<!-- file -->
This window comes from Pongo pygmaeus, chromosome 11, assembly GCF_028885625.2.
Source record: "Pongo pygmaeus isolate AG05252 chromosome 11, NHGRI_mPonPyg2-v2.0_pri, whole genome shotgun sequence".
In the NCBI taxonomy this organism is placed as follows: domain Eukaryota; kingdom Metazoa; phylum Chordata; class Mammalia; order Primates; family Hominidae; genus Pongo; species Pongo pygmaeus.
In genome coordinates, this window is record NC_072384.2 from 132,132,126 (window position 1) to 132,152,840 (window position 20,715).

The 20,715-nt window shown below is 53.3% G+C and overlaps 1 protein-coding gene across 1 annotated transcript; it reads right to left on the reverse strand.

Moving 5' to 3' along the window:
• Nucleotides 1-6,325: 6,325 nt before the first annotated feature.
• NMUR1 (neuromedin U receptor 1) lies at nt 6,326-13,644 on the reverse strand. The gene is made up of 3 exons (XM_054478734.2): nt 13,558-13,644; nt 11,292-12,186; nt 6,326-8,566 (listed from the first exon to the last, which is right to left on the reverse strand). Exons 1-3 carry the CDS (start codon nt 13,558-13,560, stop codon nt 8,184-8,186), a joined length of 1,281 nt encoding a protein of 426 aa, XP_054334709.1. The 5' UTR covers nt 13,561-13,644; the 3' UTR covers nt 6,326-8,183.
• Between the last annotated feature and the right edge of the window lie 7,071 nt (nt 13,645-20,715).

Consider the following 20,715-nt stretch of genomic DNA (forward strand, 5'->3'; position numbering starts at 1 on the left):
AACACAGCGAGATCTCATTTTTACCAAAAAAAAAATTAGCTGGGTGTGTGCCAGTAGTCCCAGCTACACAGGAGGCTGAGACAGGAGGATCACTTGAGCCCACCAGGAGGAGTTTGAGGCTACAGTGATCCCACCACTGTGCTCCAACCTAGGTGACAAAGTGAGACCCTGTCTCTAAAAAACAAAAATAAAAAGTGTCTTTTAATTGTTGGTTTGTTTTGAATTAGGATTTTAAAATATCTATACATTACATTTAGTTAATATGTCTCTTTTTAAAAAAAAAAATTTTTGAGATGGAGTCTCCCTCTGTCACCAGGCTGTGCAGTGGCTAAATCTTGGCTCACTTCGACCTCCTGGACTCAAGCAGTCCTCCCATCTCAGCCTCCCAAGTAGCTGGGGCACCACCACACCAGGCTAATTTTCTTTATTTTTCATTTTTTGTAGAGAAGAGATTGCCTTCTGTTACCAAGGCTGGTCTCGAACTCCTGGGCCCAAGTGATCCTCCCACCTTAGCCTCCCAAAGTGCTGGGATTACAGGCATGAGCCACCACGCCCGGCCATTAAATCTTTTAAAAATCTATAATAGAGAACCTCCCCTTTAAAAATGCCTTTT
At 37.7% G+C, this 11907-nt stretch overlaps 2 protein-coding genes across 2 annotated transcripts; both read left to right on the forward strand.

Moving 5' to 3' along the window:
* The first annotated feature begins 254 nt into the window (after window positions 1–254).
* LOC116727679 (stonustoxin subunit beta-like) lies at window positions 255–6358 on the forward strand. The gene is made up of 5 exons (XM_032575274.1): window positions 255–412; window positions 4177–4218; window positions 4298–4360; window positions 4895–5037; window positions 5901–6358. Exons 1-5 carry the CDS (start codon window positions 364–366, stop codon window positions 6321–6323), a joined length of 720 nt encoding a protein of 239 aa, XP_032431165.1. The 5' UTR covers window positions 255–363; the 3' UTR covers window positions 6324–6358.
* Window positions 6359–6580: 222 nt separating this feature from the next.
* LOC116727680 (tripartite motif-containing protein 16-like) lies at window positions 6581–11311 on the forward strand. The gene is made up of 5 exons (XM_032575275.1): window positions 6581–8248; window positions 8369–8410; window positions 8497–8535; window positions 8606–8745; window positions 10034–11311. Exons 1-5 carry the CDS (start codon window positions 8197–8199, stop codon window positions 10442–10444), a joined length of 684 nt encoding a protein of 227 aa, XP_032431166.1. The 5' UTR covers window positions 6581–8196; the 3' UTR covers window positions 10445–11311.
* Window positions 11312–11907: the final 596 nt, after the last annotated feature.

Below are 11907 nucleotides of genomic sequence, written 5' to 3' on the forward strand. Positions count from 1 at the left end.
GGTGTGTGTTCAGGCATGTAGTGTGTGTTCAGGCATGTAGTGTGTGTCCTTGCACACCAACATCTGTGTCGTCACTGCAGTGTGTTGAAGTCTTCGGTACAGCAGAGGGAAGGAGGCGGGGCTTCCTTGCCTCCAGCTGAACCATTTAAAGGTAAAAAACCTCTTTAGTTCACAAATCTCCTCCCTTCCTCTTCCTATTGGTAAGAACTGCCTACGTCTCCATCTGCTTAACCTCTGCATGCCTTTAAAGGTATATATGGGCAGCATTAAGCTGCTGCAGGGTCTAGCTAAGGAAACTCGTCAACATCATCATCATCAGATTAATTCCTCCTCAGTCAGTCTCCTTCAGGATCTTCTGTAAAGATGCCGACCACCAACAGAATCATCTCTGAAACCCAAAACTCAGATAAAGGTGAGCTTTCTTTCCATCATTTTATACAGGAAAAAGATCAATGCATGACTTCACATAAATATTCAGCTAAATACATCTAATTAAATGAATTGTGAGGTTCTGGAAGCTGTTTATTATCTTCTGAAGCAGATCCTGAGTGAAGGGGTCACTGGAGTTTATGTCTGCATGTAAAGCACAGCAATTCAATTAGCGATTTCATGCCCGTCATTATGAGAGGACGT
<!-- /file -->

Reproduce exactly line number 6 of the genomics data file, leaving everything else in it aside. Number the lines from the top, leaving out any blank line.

Moving 5' to 3' along the window: